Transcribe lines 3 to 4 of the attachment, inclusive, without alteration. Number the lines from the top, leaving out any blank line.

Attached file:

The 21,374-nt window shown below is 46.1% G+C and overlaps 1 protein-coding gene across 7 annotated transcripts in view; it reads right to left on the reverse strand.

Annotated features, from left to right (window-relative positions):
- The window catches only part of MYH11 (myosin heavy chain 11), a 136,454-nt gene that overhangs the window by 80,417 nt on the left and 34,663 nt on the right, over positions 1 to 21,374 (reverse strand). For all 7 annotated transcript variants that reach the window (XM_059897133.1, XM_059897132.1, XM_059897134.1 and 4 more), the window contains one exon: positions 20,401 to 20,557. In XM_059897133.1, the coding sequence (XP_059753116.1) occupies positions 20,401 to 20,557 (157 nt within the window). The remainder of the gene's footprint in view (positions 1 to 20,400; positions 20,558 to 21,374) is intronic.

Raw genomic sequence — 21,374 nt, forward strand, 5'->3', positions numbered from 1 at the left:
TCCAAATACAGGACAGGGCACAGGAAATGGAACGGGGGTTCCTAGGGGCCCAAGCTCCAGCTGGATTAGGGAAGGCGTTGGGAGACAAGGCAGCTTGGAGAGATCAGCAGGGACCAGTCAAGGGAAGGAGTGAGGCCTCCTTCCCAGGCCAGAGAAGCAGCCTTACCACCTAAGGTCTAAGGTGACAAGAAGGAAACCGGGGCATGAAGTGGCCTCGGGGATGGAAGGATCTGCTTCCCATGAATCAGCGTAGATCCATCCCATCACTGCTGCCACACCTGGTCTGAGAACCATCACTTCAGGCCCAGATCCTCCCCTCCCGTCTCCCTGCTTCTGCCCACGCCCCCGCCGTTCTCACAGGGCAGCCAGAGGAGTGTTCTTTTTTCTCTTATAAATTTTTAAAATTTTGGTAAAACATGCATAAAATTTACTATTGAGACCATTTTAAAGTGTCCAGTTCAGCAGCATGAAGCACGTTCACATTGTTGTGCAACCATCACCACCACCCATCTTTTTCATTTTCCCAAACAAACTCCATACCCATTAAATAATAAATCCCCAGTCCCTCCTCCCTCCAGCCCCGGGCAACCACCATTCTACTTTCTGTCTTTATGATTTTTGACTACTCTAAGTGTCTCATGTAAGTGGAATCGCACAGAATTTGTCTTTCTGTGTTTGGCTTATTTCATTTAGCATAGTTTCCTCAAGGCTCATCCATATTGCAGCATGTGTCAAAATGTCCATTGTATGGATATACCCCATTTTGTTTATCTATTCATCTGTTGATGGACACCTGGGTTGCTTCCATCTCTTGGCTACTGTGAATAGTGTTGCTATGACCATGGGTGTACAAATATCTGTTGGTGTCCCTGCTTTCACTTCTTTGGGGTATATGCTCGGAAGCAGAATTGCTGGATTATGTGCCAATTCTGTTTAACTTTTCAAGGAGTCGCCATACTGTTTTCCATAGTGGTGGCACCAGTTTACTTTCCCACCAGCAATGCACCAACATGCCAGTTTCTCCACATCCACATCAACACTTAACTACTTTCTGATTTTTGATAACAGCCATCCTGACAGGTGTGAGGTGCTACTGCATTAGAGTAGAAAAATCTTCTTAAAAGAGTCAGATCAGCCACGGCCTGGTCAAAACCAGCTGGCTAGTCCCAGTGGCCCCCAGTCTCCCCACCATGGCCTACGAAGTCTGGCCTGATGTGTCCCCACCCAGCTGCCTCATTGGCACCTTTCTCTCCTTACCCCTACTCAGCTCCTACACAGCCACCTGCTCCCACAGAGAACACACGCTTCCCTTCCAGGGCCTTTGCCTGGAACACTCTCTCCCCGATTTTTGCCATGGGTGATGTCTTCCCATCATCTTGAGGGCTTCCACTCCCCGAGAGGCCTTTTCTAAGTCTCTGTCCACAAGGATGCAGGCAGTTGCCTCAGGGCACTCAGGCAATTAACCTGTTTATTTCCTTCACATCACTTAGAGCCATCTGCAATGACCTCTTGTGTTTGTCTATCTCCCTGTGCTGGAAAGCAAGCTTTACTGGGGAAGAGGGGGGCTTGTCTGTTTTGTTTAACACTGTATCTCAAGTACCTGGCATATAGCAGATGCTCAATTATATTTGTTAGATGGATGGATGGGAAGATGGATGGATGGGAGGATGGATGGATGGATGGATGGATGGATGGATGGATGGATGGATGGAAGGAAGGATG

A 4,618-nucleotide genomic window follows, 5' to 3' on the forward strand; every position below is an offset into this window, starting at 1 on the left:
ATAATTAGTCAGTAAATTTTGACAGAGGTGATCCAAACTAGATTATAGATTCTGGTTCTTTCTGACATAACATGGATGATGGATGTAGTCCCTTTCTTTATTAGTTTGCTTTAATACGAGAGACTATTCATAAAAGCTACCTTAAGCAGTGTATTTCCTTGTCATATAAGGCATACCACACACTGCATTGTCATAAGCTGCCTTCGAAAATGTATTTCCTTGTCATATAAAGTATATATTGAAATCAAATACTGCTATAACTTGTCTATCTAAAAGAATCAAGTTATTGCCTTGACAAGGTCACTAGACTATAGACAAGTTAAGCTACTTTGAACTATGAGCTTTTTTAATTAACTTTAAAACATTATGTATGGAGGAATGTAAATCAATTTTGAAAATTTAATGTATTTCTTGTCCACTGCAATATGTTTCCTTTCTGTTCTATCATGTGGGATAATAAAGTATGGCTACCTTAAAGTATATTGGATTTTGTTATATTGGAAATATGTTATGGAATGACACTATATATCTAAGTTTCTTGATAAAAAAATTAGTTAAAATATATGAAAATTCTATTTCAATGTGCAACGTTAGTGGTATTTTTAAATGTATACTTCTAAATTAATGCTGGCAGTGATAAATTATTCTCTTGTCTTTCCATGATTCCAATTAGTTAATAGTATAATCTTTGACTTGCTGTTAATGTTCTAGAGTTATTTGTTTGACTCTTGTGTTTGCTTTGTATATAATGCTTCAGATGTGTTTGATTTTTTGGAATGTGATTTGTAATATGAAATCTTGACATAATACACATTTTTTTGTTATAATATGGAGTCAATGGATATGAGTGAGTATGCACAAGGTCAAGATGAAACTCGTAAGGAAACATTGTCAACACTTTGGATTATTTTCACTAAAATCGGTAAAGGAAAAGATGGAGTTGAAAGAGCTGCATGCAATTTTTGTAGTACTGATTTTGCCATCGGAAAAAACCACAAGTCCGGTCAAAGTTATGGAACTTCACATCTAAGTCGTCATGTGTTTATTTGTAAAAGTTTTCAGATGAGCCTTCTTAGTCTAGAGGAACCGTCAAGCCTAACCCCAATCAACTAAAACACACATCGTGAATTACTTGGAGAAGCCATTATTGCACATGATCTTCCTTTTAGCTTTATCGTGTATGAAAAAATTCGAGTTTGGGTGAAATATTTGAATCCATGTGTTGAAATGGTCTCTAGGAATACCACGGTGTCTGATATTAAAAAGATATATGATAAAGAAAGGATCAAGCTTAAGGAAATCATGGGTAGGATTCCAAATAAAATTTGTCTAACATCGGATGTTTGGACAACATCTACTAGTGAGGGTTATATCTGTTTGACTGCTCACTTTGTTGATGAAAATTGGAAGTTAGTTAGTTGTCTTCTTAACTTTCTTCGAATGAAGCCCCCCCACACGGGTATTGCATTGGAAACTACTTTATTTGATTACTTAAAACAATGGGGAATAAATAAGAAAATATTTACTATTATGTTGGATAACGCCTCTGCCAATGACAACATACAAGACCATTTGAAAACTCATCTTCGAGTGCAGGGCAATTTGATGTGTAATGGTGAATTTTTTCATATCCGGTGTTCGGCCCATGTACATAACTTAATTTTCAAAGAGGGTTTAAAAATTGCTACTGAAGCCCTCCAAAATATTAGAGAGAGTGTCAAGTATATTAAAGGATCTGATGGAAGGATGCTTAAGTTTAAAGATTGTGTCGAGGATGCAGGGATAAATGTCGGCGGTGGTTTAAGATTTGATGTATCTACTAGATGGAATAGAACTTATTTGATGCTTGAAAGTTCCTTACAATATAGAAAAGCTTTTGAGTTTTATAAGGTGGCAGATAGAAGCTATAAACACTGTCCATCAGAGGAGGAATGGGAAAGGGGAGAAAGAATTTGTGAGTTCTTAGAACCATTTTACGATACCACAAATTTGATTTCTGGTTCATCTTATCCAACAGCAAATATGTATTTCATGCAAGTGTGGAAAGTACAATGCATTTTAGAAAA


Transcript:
- The window catches only part of MYH11 (myosin heavy chain 11), a 136,454-nt gene that overhangs the window by 80,417 nt on the left and 34,663 nt on the right, over positions 1 to 21,374 (reverse strand). For all 7 annotated transcript variants that reach the window (XM_059897133.1, XM_059897132.1, XM_059897134.1 and 4 more), the window contains one exon: positions 20,401 to 20,557. In XM_059897133.1, the coding sequence (XP_059753116.1) occupies positions 20,401 to 20,557 (157 nt within the window). The remainder of the gene's footprint in view (positions 1 to 20,400; positions 20,558 to 21,374) is intronic.

Raw genomic sequence — 21,374 nt, forward strand, 5'->3', positions numbered from 1 at the left: